Spent my most impressionable years never feeling pretty enough.
So, straight hair was always desired. The kind that my baby sister and a few cousins were ‘blessed’ with. They didn’t have to go through hoops to roll, swirl or straighten their hair. I was so envious. It wasn’t scared of rain, moisture or wind; it would remain beautiful regardless. Spent my most impressionable years never feeling pretty enough.
But there was always something about this that didn’t feel right. In my heart, I was a ‘no fuss’ kind of girl; never bothered with make-up and generally preferred a more natural look. The hair thing was the antithesis of this. I guess this is what drove me to rebel in my late teens; I refused any further straightening agents on my hair and let the natural ‘frizz’ grow out. It was after Mum passed away and was the first inkling that my soul needed peace. My almost two-decade-long yearning and concomitant turmoil would begin.
My hair was so intricately linked to my concept of beauty that it took me leaving my closed-community of Durban for the cosmopolitan bright lights of Johannesburg, where my hair, almost overnight, became a crown of glory. Feted as my defining feature. Always described as the ‘tall one with long hair’. That, too, would eventually become my downfall as I grew attached to this ideal of attractiveness.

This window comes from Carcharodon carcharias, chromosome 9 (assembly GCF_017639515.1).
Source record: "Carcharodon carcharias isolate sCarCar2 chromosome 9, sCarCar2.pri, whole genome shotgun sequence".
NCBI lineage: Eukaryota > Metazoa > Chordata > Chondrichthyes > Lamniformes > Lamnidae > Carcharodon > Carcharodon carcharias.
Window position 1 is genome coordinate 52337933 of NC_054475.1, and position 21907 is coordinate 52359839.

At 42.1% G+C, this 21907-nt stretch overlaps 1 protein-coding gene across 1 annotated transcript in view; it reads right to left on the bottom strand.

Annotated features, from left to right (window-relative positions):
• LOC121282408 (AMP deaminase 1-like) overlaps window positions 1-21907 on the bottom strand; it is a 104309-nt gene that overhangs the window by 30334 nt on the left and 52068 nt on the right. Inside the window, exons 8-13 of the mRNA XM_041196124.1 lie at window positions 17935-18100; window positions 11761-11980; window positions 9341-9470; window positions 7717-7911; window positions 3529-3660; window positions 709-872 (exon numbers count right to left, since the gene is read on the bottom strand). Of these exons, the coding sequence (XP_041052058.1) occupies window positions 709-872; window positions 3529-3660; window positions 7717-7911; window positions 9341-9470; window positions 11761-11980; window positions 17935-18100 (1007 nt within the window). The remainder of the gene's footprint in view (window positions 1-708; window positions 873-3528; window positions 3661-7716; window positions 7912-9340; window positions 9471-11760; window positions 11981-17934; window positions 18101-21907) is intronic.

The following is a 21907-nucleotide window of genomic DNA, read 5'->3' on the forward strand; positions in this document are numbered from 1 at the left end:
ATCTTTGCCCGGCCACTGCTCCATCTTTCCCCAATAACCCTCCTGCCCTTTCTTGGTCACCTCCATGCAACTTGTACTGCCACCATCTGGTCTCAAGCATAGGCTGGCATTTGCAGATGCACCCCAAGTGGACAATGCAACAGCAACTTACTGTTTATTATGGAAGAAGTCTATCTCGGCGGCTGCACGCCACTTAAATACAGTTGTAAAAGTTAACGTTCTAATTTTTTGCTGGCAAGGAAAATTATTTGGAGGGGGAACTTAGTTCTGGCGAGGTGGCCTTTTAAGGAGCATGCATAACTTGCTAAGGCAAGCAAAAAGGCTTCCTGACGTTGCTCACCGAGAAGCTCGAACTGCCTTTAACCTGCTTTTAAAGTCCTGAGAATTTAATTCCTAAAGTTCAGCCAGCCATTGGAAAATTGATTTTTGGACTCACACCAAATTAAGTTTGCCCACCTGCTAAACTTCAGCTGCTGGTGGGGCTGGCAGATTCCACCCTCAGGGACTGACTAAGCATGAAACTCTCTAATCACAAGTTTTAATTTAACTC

On the back of this was the end of my thirties and words from my late mother.
On the face of it, accepting my natural hair was a good thing, right? A previous piece What Do We Want? expresses my realisation that there is no good without the bad. My self-worth became entangled in my long hair. How could I still be beautiful without it? On the back of this was the end of my thirties and words from my late mother. “An older woman with long hair is like mutton dressed as lamb”. She believed that once a woman reached a certain age, beyond forty, she had to shorten her hair so as ‘not be something that you’re not’. It’s funny how certain things stay with and influence us.
As you know, the onset of my forties was characterised by pregnancy and motherhood, that time when most women struggle with self-preservation and care. Try it on the ‘other side of life’, when society has told you that you’re way too old. Exhaustion is not just a feeling, it’s a permanent look. My longer hair soon felt like a burden. I felt haggard and constrained by my locks but didn’t have the guts to make the drastic snip.
I voiced this desire often to those around me, my soul knew that it would give me the release I needed, but I was hindered. At first, it was the identity issue; could I could carry short hair? Would I still be considered attractive? Even though Mr T had never indicated any affinity for long hair and actually encouraged me to make the change. The apps that superimpose different hairstyles also didn’t inspire confidence.